Mexican President Enrique Peña Nieto appeared to have outmaneuvered all opposition for his reforms to give private foreign companies a share of the nation’s oil wealth. Street protests in defense of oil nationalism attracted thousands instead of millions. Calls for an immediate referendum on energy laws were dismissed as unconstitutional. Key opponent Andres Manuel Lopez Obrador, a former presidential candidate, even suffered a (non-fatal) heart attack.
But he didn’t count on the power of Hollywood. At the eleventh hour, as lawmakers looked set to approve the new rules, the Oscar-winning Mexican director of Gravity stormed onto the scene, to call for a deeper debate on what will be the biggest change to Mexico’s energy politics since it nationalized the black gold in 1939.
In a newspaper ad on April 28, Alfonso Cuarón asked tough questions about uncomfortable issues such as taking on the oil-workers’ labor union (a traditional supporter of Peña Nieto’s party), stopping corruption in new energy contracts, and protecting the environment. Finally, on Monday, he published a new ad calling for three primetime TV debates on the energy laws.
“We should hold a plural and open debate about the reforms, a debate that the citizens deserve,” wrote Cuarón in the ad, also placed on the internet. “The quality of a democracy goes beyond the electoral process. And it goes beyond the discussions and votes of Congress. The quality of a democracy depends on a large part on its public debates.”
It is yet to be seen how much impact the first Mexican to win the Academy Award for best director will have on the final laws. But his words shook up the discussion of the energy reform in Mexico’s Congress and media. Senators for the former ruling National Action Party on Tuesday rallied in support of Cuarón’s proposal for TV debates. “It is a good idea to keep giving coverage of the issue of oil reform, because it is better if citizens know all the details,” Sen. Salvador Vega, head of the energy commission, told reporters. The leftist Democratic Revolution Party went even further, calling for Cuarón to personally come into the Senate to speak about the subject.
The momentum of Cuarón’s call could make it difficult for Peña Nieto to refuse the demand. When Cuarón won his Oscar in March, Peña Nieto tweeted on how the success was good for Mexico. When Cuarón released his first ad, Peña Nieto tweeted again, thanking him “for enriching the debate,” before his administration released a 13-page PDF document defending the reforms. However, prime time TV debates could add strain on Peña Nieto in rallying lawmakers to support the new oil laws, which they are expected to vote on in the following weeks. Constitutional changes to Mexico’s oil laws that would allow a greater role of foreign companies were already approved in December. But the new rules to be voted on will spell out the vital details of the historic energy reform.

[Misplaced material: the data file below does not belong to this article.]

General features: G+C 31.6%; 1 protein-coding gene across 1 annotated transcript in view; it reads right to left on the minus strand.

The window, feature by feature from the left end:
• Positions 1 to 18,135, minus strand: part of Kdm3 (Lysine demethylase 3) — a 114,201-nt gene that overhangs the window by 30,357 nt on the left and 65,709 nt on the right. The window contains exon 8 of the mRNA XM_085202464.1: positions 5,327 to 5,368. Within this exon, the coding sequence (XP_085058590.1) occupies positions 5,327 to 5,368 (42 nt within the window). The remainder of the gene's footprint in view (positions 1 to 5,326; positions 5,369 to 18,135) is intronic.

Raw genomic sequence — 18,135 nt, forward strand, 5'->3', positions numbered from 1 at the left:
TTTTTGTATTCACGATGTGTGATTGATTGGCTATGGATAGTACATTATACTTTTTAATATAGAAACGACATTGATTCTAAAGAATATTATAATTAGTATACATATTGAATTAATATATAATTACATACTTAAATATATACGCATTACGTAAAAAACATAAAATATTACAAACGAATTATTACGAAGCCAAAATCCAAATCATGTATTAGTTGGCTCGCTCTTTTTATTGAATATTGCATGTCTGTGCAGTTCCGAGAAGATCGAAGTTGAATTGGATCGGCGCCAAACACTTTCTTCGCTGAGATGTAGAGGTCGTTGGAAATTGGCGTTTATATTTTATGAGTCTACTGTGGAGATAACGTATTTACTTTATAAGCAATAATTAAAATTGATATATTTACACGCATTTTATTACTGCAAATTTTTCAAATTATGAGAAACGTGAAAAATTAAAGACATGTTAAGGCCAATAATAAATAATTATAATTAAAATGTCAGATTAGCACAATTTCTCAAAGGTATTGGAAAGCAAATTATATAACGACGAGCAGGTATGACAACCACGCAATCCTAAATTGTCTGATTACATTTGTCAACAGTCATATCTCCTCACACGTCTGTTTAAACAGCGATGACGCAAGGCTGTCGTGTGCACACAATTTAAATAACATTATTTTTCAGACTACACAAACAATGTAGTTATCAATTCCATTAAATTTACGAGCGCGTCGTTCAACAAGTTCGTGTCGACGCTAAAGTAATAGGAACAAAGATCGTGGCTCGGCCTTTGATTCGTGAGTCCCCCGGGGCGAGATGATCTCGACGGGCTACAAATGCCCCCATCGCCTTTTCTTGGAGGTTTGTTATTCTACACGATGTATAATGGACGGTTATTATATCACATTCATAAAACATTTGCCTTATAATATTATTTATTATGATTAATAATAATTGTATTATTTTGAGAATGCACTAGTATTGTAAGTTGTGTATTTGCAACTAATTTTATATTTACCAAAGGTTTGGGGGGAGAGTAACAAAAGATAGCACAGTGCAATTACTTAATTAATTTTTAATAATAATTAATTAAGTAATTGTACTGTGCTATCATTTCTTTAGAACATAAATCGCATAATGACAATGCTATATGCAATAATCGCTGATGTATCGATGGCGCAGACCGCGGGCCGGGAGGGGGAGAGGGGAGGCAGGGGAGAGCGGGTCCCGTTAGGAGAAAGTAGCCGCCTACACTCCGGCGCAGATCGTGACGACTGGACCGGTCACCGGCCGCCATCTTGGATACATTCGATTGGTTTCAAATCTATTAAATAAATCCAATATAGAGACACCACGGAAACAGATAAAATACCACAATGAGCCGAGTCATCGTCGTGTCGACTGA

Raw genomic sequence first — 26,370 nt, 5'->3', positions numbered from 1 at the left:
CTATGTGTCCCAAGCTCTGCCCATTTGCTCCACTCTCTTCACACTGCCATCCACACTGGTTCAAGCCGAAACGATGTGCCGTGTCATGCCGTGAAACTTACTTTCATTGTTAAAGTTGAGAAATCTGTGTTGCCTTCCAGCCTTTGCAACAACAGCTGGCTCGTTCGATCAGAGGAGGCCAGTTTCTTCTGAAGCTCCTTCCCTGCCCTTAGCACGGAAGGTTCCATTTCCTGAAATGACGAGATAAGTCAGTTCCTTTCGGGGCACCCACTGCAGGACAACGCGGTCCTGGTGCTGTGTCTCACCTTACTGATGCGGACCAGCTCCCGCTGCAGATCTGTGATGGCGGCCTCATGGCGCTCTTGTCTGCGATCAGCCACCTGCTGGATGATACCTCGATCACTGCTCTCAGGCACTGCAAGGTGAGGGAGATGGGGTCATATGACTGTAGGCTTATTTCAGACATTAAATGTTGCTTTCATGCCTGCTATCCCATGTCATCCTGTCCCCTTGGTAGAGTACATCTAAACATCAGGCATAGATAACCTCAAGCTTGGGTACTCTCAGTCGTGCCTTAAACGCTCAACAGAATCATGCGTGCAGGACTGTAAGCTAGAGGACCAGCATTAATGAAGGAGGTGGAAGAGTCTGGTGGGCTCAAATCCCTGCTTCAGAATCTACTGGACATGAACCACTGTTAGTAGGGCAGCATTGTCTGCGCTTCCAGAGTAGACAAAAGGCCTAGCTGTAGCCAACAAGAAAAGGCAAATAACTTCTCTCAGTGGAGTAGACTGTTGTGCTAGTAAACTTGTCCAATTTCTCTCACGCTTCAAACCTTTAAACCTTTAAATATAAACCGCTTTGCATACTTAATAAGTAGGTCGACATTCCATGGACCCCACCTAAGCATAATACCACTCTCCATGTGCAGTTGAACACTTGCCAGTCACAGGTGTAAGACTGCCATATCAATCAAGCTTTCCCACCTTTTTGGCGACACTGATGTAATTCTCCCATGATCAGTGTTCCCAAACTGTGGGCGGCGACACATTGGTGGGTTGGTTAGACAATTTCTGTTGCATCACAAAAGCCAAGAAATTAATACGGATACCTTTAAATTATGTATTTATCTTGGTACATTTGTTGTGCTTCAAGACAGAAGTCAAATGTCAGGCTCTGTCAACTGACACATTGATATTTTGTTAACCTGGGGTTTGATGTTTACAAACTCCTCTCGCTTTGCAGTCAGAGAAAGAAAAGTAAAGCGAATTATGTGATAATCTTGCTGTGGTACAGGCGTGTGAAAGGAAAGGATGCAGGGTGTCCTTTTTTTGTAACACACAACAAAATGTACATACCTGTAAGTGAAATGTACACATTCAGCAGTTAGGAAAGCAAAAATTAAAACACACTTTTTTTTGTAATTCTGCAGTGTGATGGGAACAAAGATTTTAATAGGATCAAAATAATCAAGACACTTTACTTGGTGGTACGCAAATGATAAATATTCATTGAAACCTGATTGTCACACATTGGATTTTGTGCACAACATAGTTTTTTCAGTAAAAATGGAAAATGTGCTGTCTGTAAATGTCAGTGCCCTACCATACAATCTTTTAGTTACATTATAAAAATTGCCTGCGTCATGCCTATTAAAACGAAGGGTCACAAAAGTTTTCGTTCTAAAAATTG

The government document that responded to Cuarón reiterated many of the points that Peña Nieto has raised since he took office in 2012. It said that allowing more involvement of foreign companies could increase Mexico’s oil production, creating wealth that will boost the economy. It said the government will also support alternative green energy. And it said that new contracts and the union are open to public scrutiny.
The movie director’s stance has won both support and criticism in mainstream and social media in Mexico. Leftist newspaper La Jornada, long an opponent of oil reform, applauded Cuarón. However, Ana Paula Ordorica wrote in Excelsior newspaper that Cuarón was abusing his fame. “Cuaron should talk, ask and be active in everything to do with cinema and leave energy politics in the hands of those that know the issue and are available to discuss and debate it,” Ordorica wrote. The tag #Alfonsocuaron also went wild on Twitter. “I think the profession of good citizen has fallen on Alfonso Cuaron,” tweeted Christian Gutma. “He shows us that we have the right to demand, confront.”
Whatever happens to the oil reform itself, Cuarón’s position could set a new precedent in Mexican politics. Mexican actors and directors, many who won fame in the nation’s steamy telenovela soap operas, long stayed largely clear of government debate. Cuarón, who directed Children of Men and Harry Potter and the Prisoner of Azkaban before shooting into Hollywood’s A-list with Gravity, has pushed into new frontiers. But while finding his fame abroad, Cuarón says he has deep roots and loyalty to his homeland. “I am living outside [of Mexico] for circumstances of life, but I have my cultural roots in Mexico,” Cuarón told a news conference in Mexico City, following the first ad. “I think like a Mexican.”